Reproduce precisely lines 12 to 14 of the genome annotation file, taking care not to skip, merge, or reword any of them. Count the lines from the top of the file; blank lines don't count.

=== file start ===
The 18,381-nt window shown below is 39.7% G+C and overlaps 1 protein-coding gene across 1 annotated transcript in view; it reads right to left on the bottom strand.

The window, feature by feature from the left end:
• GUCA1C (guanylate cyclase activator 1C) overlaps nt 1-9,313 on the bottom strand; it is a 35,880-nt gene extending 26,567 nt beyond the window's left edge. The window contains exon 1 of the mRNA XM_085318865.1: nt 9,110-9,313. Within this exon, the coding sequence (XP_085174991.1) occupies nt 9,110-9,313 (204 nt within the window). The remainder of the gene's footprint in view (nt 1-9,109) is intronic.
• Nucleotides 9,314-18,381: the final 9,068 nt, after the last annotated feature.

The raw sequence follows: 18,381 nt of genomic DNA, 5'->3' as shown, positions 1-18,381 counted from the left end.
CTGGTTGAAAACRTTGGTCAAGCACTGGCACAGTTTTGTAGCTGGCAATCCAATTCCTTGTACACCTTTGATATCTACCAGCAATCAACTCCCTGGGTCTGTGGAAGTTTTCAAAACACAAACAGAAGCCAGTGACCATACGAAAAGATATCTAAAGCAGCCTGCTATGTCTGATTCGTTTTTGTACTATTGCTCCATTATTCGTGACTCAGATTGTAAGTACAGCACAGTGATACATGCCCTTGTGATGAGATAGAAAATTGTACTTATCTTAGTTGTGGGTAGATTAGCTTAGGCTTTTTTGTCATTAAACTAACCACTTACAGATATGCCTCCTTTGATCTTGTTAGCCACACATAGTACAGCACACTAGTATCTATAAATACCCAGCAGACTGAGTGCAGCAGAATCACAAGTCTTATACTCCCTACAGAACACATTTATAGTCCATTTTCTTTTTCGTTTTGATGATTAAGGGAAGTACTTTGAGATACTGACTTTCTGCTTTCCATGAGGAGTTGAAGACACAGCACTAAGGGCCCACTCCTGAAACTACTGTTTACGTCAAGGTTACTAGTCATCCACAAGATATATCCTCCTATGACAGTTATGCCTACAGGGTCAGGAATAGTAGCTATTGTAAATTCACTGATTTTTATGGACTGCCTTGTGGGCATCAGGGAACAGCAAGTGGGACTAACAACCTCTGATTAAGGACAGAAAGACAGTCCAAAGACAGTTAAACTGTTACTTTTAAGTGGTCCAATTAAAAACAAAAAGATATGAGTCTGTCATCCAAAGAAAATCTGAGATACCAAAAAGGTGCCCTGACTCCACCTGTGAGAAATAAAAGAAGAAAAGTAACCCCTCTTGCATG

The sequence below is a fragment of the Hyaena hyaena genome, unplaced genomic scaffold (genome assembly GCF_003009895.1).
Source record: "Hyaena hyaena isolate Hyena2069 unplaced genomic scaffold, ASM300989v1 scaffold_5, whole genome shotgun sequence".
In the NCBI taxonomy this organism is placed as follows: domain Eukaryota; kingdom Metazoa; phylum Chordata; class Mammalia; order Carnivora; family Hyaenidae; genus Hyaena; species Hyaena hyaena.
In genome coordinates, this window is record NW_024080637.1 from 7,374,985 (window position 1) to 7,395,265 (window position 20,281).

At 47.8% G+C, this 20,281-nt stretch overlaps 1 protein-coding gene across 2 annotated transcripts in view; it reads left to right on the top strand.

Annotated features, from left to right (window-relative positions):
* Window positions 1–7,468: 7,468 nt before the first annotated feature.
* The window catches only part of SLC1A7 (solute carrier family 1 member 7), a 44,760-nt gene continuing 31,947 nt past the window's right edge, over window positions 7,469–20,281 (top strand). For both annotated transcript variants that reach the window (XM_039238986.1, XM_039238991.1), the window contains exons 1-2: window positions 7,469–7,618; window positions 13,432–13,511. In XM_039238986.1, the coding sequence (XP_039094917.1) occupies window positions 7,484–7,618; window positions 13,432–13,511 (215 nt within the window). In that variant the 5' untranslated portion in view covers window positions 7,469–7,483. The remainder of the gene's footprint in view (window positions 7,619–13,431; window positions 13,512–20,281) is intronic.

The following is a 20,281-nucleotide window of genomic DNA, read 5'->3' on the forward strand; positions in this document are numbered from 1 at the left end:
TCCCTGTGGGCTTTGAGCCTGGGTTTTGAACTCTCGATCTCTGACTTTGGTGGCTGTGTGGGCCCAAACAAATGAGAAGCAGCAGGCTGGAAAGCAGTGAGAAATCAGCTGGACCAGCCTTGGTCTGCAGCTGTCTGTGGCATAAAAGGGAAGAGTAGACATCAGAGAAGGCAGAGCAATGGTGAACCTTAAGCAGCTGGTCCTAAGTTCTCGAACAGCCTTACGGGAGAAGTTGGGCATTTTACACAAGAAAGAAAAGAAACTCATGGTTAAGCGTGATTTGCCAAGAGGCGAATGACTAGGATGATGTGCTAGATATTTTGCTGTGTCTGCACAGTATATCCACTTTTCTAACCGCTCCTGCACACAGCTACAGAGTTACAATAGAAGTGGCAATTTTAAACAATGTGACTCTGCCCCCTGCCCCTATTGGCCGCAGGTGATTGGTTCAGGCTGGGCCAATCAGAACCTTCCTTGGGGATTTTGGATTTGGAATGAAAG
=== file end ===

Annotated features, from left to right (window-relative positions):
* Window positions 1–7,468: 7,468 nt before the first annotated feature.
* The window catches only part of SLC1A7 (solute carrier family 1 member 7), a 44,760-nt gene continuing 31,947 nt past the window's right edge, over window positions 7,469–20,281 (top strand). For both annotated transcript variants that reach the window (XM_039238986.1, XM_039238991.1), the window contains exons 1-2: window positions 7,469–7,618; window positions 13,432–13,511. In XM_039238986.1, the coding sequence (XP_039094917.1) occupies window positions 7,484–7,618; window positions 13,432–13,511 (215 nt within the window). In that variant the 5' untranslated portion in view covers window positions 7,469–7,483. The remainder of the gene's footprint in view (window positions 7,619–13,431; window positions 13,512–20,281) is intronic.